Christy Brown Memorial Site

The legacy of the Irish Novelist & Poet Christy Brown


Christy’s Bio

Christy Brown (1932-1981) was one of 22 children (13 surviving) born to his father, a bricklayer from Crumlin and his mother who was the constant support during his your years.

Christy Brown was born in the Rotunda Hospital in Dublin in the summer of 1932 to a working-class Irish family.

After his birth, doctors discovered that he had severe
cerebral palsy, a serious neurological disorder which left him almost entirely paralyzed by spasticity in his limbs.

Though urged to commit him to a
convalescent hospital, Brown's parents were unswayed and subsequently determined to raise him at home with their other children.

During Brown's adolescence, social worker Katrina Delahunt became aware of his story and began to visit the Brown family regularly, while bringing Christy books and painting materials as he had, beginning years earlier, demonstrated keen interest in the arts and literature and also extremely impressive physical dexterity since, soon after discovering several household books, Christy had learned to both write and draw himself with the only limb over which he had unequivocal control — his left leg.
[1] Brown quickly matured into a serious artist.

Although Brown famously received almost no formal schooling during his youth, he did attend St Brendan's School-Clinic in
Sandymount intermittently. At St. Brendan's he came in contact with Dr. Robert Collis, a noted author. Collis discovered that Brown was also a natural novelist and later Collis helped use his own connections to publish My Left Foot, by then a long-gestating autobiographical account of Brown's struggle with everyday life amidst the vibrant culture of Dublin.[2]

When My Left Foot became a literary sensation, one of the many people who wrote letters to Brown was married American woman Beth Moore. Brown and Moore became regular correspondents and in 1960 Brown holidayed in
North America and stayed with Moore at her home in Connecticut.[3] When they met again in 1965 they began an affair.

Brown journeyed to Connecticut once more to finish his "
magnus opus," which he had been developing for years. He finally did so in 1967 with help from Moore, who introduced and administered a strict working regimen, mostly by denying him alcohol (on which Brown was dependent) until a day's work was completed.[4]

The book, titled
Down All the Days, was published in 1970 and was inscribed with a dedication to Moore that read, "For Beth, who with such gentle ferocity, finally whipped me into finishing this book..."[5] During this time, Brown's fame continued to spread internationally and he became a prominent celebrity.

Upon his return to Ireland, he was able to use proceeds from the sales of his books to design and move into a specially constructed home outside Dublin with his sister's family.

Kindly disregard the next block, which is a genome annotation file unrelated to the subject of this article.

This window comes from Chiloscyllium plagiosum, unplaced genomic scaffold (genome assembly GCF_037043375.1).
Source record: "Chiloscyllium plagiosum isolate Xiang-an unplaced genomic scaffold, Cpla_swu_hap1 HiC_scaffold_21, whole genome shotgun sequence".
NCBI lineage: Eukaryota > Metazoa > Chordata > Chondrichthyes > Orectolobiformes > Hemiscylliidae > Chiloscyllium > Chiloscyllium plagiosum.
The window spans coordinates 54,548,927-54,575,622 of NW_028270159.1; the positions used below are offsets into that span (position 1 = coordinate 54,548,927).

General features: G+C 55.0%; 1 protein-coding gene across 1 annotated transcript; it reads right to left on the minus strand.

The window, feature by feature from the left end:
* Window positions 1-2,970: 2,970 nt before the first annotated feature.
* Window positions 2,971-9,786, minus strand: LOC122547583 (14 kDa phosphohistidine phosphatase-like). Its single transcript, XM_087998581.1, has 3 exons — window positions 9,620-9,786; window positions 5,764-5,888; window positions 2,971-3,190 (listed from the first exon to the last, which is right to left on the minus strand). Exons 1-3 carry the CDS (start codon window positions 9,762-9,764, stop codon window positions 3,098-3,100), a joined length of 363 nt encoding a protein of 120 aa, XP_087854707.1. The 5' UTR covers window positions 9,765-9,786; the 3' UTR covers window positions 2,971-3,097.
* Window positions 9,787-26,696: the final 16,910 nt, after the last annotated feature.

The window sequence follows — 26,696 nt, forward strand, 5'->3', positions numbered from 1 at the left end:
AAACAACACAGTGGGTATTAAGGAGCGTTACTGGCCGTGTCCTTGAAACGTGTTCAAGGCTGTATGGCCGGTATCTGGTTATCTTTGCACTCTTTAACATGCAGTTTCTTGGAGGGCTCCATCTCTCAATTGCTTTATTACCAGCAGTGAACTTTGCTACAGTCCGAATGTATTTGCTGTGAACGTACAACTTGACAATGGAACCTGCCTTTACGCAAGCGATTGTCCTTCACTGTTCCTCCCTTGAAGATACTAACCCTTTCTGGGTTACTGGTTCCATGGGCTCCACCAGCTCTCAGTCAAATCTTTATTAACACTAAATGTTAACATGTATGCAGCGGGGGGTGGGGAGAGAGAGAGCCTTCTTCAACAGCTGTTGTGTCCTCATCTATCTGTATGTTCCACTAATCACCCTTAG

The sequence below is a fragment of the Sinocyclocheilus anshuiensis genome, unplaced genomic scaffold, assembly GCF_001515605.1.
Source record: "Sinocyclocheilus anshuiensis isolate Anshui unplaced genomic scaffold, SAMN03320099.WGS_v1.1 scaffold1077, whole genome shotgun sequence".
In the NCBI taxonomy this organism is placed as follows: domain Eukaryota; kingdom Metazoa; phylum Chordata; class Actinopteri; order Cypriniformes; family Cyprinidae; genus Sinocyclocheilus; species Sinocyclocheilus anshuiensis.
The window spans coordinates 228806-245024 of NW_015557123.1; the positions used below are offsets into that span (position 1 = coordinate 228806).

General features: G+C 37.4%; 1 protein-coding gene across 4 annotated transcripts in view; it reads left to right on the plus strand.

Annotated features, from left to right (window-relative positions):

[6] Though Brown and Beth had planned to marry and live at together at the new home, and though Moore had informed her husband of these plans, it was around this time that Brown began an affair with English-woman Mary Carr, who he met at a party in London.[7]

Brown then terminated his affair with Moore and married Carr in 1972. They moved to
Kerry and then to Somerset. He continued to paint, write novels, poetry and plays. His 1974 novel, A Shadow on Summer, was based on his relationship with Moore, who he still considered a friend.[8]


While living in England, Brown's addiction to alcohol became more pronounced as his marriage to Mary Carr had, reportedly, become unhappy, and he died suddenly at his home in 1981.[9] The coroner recorded a verdict of death by misadventure, stating that Brown had succumbed to the effects of shock as a result of asphyxiation while eating a pork chop. Accusations were made by Brown's family that implied his death was precipitated by neglect that contributed to both his ill health and his demise.[10][11] He is buried in the Glasnevin Cemetery in Dublin.[12]

Literary Legacy

Brown's self-proclaimed masterpiece Down all the Days was a project drawn largely from a playful expansion of My Left Foot; it also became an international bestseller and published translations exist in fourteen languages.

The Irish Times reviewer Bernard Share claimed the work was "...the most important Irish novel since Ulysses." Like Joyce, Brown employed the stream-of-consciousness technique and sought to document Dublin's culture through the use of humor, accurate dialects and intricate character description. Down All the Days was followed by a series of other novels, including A Shadow on Summer (1972), Wild Grow the Lilies (1976) and A Promising Career (published posthumously in 1982). He also published three poetry collections,